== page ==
The analysis of uranium in water samples can be very helpful for providing guidelines to the general public regarding necessary remedial measures. A fission-track technique has been applied for the estimation of the uranium concentration in drinking water collected from natural springs of Muzaffarabad and hilly areas of Reshian, Azad Kashmir. The technique involved simultaneous irradiation with thermal neutrons of a sample and a standard in contact with a track detector, and the counting of the fission tracks in the detector from the (n, f) nuclear reaction. Uranium concentrations of the samples were determined by comparing fission-track density with that of a standard of known uranium concentration. Uranium concentration in water samples from the Muzaffarabad and Reshian area varied from 0.03 +/- 0.01 microgL(-1) to 6.67 +/- 0.14 microgL(-1) with an average of 1.36 +/- 0.05 microgL(-1). The observed concentrations of uranium in drinking water were found to be less than the Maximum Acceptable Concentration levels of 9-30 microgL(-1). Thus, the observed values are within safe limits as far as uranium related health hazards are concerned. PMID:14982230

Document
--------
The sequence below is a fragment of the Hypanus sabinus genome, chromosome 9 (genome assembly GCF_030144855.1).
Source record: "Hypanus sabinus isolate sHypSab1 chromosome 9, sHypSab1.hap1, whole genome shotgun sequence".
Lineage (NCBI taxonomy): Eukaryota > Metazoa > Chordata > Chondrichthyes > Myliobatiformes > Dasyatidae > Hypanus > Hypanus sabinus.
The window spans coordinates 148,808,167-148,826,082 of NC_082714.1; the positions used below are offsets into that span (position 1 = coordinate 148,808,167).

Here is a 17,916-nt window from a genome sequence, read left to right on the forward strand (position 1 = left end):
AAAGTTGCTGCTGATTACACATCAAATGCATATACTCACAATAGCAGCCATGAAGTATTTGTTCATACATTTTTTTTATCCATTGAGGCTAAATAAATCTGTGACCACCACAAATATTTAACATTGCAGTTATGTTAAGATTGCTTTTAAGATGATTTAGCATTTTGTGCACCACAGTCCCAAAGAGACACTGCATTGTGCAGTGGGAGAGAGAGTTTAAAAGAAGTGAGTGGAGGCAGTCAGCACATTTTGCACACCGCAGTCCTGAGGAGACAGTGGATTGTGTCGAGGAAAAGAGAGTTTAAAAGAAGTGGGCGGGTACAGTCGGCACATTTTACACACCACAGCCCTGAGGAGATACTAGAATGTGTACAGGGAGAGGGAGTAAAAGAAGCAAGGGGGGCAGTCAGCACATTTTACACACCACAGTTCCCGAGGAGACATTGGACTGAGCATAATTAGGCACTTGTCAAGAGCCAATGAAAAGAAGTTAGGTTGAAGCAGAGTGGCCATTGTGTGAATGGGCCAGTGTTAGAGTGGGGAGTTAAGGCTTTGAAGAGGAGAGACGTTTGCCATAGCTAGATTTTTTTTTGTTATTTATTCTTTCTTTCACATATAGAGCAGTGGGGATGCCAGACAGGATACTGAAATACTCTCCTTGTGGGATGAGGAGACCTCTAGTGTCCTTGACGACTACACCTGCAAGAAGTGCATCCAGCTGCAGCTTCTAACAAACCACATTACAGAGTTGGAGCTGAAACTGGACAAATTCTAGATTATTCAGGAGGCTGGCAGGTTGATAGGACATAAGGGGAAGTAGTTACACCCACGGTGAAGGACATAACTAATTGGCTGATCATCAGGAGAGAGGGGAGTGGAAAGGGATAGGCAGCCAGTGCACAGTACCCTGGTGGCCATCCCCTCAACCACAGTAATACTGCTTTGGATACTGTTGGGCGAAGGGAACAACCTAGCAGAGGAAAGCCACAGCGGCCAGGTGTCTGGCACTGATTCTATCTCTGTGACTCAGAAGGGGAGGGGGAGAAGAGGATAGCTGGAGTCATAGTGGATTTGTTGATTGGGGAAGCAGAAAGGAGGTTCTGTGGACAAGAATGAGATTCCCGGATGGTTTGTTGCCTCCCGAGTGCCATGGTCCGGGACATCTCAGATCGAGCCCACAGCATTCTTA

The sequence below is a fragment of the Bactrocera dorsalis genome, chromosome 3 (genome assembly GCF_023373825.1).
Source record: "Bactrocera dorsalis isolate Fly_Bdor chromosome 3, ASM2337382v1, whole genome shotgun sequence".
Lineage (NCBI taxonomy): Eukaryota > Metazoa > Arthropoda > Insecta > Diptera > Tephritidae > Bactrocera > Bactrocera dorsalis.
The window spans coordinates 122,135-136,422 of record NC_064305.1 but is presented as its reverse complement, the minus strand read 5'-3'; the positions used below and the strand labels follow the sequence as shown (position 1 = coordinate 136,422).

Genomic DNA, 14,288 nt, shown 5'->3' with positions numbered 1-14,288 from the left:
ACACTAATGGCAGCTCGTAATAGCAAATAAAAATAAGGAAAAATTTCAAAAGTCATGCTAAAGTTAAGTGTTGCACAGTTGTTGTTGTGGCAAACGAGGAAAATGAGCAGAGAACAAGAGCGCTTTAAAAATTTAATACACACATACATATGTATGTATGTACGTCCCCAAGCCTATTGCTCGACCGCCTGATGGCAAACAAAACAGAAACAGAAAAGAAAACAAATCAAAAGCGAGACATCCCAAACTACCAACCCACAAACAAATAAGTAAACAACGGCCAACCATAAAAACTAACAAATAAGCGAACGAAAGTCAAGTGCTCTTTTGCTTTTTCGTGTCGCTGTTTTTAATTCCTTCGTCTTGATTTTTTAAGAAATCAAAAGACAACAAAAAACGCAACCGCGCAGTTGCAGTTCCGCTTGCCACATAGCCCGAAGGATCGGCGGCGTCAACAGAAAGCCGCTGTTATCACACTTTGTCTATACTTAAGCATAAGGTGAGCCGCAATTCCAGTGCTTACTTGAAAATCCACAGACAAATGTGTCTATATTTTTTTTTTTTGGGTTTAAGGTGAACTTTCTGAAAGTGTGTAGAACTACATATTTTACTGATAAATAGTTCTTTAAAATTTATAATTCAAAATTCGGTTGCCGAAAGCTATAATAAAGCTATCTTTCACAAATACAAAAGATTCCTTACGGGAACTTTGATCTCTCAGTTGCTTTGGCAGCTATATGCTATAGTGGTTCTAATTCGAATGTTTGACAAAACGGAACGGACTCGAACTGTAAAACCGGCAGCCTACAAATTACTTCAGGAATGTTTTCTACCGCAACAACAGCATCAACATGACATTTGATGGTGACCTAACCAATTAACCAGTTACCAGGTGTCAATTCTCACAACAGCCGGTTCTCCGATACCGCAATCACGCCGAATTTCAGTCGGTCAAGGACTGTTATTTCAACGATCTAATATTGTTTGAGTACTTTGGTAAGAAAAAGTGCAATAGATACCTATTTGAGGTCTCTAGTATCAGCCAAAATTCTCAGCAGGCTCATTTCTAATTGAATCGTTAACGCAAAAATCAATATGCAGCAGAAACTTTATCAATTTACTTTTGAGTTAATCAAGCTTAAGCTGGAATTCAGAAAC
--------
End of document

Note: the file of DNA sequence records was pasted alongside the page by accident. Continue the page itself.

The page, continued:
2. Changes in gravitational parameters inferred from time variable GRACE data-A case study for October 2005 Kashmir earthquake

    NASA Astrophysics Data System (ADS)

    Hussain, Matloob; Eshagh, Mehdi; Ahmad, Zulfiqar; Sadiq, M.; Fatolazadeh, Farzam

    2016-09-01